"Americans are very much believers in technology and optimism, and yet when you look at the compelling details" about hydrogen cars, Romm said, "it doesn't make bloody much sense."
Economically, hydrogen devices remain highly unattractive: "Fuel cells are very expensive," Romm said. "The demonstration vehicles all cost hundreds of thousands of dollars."
Atmospheric scientists, meanwhile, are trying to figure out how Earth's atmosphere would be affected by leaked hydrogen from cars, hydrogen gas stations, delivery trucks and hydrogen production plants. Unfortunately, the politicians aren't necessarily getting the best scientific advice on the atmospheric issue, said Professor Michael J. Prather of UC Irvine at the geophysics conference on the atmospheric impact of hydrogen cars.There's also some discussion of hydrogen production by electrolysis used in conjunction with alternative energy sources, such as wind power. I think this is a reasonable long-term idea, as long as we don't delude ourselves into thinking the hydrogen is an energy source - barring the discovery of a hydrogen well, it's a storage method. The potential environmental problems of hydrogen itself are also worth addressing, but (a) we have a couple decades before widespread use is even feasible during which we can study the potential effects; and (b) we already know the effects from fossil fuels are very negative and ongoing. So hydrogen power isn't something to be afraid of or to avoid, but it's often hopelessly oversold to the detriment of genuine progress on energy independence and environmental protection.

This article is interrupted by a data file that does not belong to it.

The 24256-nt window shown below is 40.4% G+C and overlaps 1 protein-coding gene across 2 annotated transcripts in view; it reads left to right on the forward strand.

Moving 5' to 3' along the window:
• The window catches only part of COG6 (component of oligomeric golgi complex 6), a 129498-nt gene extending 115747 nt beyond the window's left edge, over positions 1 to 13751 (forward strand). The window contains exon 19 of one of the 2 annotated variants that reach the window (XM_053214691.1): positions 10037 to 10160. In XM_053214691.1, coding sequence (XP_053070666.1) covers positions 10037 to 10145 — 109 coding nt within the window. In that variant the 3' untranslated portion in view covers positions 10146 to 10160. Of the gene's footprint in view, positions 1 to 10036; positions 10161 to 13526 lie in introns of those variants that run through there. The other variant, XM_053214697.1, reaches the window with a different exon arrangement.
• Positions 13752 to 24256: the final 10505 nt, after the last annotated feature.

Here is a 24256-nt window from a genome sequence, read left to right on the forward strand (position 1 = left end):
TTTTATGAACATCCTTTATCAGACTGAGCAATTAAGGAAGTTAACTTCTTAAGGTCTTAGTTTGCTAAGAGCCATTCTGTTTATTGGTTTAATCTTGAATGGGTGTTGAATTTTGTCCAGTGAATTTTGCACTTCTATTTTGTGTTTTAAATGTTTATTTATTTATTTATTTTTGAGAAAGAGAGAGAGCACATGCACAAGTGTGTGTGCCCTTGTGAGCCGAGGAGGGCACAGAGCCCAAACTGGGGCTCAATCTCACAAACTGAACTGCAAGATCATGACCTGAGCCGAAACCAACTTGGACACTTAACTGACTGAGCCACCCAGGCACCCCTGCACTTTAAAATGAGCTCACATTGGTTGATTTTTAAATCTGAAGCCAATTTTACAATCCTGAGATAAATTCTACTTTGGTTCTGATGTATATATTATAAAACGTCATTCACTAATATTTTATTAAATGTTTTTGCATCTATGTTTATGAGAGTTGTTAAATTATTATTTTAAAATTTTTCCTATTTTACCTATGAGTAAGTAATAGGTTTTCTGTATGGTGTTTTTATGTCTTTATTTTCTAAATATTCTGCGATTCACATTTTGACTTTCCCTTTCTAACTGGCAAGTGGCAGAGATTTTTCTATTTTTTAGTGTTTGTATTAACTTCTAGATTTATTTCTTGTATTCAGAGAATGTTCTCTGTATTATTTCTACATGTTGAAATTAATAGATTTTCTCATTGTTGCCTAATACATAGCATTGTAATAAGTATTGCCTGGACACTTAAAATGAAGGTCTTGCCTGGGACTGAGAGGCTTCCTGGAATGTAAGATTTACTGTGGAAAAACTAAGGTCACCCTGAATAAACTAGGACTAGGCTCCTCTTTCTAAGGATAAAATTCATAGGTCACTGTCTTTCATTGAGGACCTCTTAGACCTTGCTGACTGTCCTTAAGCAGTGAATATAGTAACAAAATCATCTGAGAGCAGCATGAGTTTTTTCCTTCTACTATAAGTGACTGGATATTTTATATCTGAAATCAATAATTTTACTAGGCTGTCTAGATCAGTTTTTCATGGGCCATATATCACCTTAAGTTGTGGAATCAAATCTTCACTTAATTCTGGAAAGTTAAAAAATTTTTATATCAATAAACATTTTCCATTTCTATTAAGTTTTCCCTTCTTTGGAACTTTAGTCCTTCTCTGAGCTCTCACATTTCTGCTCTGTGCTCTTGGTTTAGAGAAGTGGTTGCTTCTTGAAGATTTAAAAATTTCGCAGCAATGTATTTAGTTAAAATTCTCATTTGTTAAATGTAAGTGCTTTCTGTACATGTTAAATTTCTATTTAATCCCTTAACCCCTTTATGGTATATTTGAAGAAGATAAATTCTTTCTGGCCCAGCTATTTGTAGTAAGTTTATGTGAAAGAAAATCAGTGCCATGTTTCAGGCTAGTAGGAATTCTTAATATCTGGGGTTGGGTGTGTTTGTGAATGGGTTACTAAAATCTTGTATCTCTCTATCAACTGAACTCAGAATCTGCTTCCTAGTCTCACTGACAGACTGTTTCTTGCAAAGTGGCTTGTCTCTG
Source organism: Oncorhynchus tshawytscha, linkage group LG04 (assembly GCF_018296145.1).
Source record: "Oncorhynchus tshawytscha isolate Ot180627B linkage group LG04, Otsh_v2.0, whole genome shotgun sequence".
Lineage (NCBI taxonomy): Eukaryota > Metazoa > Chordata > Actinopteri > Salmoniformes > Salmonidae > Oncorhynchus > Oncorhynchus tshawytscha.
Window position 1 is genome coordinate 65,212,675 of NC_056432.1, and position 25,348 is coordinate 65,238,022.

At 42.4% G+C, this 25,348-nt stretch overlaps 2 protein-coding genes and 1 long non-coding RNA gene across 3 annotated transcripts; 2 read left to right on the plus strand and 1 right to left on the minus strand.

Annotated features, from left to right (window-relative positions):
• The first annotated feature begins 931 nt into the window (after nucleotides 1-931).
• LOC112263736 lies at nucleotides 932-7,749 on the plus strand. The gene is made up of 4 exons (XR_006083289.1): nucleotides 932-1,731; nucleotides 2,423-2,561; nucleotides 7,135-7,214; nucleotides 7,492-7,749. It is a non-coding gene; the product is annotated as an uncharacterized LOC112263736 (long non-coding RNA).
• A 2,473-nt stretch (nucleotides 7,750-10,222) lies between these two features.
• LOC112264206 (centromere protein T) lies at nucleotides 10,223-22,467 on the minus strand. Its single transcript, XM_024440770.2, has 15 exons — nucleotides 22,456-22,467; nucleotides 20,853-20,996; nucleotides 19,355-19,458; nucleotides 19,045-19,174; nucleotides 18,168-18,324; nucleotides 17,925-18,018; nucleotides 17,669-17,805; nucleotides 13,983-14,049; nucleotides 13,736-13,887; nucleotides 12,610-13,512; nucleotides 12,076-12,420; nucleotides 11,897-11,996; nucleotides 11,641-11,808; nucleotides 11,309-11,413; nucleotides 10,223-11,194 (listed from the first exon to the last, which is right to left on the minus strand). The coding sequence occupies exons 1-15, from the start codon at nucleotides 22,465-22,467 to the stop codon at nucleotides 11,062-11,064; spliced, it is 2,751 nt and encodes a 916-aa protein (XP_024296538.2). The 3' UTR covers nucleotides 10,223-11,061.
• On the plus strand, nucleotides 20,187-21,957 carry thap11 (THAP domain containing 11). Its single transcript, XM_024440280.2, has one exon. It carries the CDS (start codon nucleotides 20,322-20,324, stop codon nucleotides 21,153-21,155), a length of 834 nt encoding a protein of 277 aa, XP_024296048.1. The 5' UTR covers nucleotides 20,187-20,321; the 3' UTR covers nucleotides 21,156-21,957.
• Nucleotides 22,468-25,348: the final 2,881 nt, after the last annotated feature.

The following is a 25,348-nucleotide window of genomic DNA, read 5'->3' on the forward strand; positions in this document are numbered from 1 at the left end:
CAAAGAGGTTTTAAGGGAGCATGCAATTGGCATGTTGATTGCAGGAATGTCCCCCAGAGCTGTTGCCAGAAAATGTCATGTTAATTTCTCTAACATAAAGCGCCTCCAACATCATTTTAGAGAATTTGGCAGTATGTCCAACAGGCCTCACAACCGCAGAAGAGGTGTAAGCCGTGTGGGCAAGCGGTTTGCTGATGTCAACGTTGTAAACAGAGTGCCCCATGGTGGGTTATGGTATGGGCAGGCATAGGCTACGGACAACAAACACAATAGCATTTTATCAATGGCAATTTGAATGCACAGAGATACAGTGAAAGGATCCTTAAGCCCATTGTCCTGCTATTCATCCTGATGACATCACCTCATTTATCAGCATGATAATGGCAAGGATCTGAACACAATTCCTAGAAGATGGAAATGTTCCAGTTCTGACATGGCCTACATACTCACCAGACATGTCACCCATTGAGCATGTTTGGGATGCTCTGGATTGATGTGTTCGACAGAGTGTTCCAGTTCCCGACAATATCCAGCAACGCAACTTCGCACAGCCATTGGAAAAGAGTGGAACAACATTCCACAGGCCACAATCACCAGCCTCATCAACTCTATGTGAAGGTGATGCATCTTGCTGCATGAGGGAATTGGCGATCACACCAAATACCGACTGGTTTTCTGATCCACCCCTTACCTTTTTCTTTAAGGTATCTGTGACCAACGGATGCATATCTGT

A 2004 National Academy of Sciences report on "The Hydrogen Economy" was prepared by "economists and engineers, remarkably lacking any atmospheric scientist or biogeochemists who understand the natural (atmospheric) cycle of H2," said Prather, a professor of Earth system science and former editor-in- chief of Geophysical Research Letters. "It is surprising that all of these groups examining a hydrogen economy are secure in the belief that H2 is a pure fuel, safe and harmless to the environment," although studies suggest otherwise.
One problem is that hydrogen leaked into the atmosphere binds with oxygen molecules, forming water vapor and clouds. A change in cloud abundance in some regions might alter the local temperature and climate -- for example, the climate might warm if the clouds trap heat like blankets, or the climate might cool if they reflect sunlight back into space.
"The widespread use of hydrogen fuel cells ... would cause stratospheric cooling, enhancement of the heterogeneous chemistry that destroys ozone, an increase in noctilucent clouds, and changes in tropospheric (lower-atmosphere) chemistry and atmosphere-biosphere interactions," scientists from Caltech and Jet Propulsion Laboratory in Pasadena proposed in the journal Science in 2003. Noctilucent clouds are eerie high-altitude clouds whose abundance, some scientists suspect, is influenced by climate change.